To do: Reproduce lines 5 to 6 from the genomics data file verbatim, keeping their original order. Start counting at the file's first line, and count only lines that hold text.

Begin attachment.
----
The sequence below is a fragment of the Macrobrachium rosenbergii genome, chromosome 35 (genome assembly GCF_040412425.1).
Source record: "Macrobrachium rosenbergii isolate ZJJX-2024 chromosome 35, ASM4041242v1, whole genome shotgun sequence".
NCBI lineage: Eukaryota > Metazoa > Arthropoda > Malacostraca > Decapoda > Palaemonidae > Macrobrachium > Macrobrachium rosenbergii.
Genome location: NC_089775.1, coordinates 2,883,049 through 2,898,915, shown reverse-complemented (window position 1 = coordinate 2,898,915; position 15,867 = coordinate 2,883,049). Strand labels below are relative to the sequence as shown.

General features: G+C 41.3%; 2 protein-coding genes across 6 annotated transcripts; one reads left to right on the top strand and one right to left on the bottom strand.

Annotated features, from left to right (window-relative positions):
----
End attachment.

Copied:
General features: G+C 41.3%; 2 protein-coding genes across 6 annotated transcripts; one reads left to right on the top strand and one right to left on the bottom strand.

Annotated features, from left to right (window-relative positions):